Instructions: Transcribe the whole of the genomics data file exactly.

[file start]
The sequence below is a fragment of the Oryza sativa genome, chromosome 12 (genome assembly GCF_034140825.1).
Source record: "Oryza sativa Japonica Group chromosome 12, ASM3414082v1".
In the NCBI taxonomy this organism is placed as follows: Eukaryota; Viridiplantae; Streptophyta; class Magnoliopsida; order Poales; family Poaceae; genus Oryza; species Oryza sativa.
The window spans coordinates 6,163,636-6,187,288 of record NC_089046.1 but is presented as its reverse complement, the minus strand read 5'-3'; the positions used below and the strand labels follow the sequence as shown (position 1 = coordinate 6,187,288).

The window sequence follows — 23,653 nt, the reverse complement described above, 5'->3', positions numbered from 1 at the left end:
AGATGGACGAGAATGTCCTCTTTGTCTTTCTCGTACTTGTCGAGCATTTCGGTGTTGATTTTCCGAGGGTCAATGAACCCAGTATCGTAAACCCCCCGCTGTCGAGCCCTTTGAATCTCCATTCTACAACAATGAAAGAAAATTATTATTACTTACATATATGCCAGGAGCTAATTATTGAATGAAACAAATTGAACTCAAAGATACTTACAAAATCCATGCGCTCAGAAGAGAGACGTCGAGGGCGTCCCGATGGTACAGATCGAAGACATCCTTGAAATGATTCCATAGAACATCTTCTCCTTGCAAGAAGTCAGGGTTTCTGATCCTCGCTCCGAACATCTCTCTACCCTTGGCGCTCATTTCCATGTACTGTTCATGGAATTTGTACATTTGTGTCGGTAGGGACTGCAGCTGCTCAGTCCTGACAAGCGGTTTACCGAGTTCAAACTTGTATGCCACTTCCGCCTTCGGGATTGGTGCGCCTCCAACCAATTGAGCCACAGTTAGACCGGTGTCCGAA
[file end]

The sequence below is a fragment of the Oryza sativa genome, chromosome 12 (genome assembly GCF_034140825.1).
Source record: "Oryza sativa Japonica Group chromosome 12, ASM3414082v1".
In the NCBI taxonomy this organism is placed as follows: Eukaryota; Viridiplantae; Streptophyta; class Magnoliopsida; order Poales; family Poaceae; genus Oryza; species Oryza sativa.
The window spans coordinates 6,163,636-6,187,288 of record NC_089046.1 but is presented as its reverse complement, the minus strand read 5'-3'; the positions used below and the strand labels follow the sequence as shown (position 1 = coordinate 6,187,288).

The window sequence follows — 23,653 nt, the reverse complement described above, 5'->3', positions numbered from 1 at the left end:
AGATGGACGAGAATGTCCTCTTTGTCTTTCTCGTACTTGTCGAGCATTTCGGTGTTGATTTTCCGAGGGTCAATGAACCCAGTATCGTAAACCCCCCGCTGTCGAGCCCTTTGAATCTCCATTCTACAACAATGAAAGAAAATTATTATTACTTACATATATGCCAGGAGCTAATTATTGAATGAAACAAATTGAACTCAAAGATACTTACAAAATCCATGCGCTCAGAAGAGAGACGTCGAGGGCGTCCCGATGGTACAGATCGAAGACATCCTTGAAATGATTCCATAGAACATCTTCTCCTTGCAAGAAGTCAGGGTTTCTGATCCTCGCTCCGAACATCTCTCTACCCTTGGCGCTCATTTCCATGTACTGTTCATGGAATTTGTACATTTGTGTCGGTAGGGACTGCAGCTGCTCAGTCCTGACAAGCGGTTTACCGAGTTCAAACTTGTATGCCACTTCCGCCTTCGGGATTGGTGCGCCTCCAACCAATTGAGCCACAGTTAGACCGGTGTCCGAA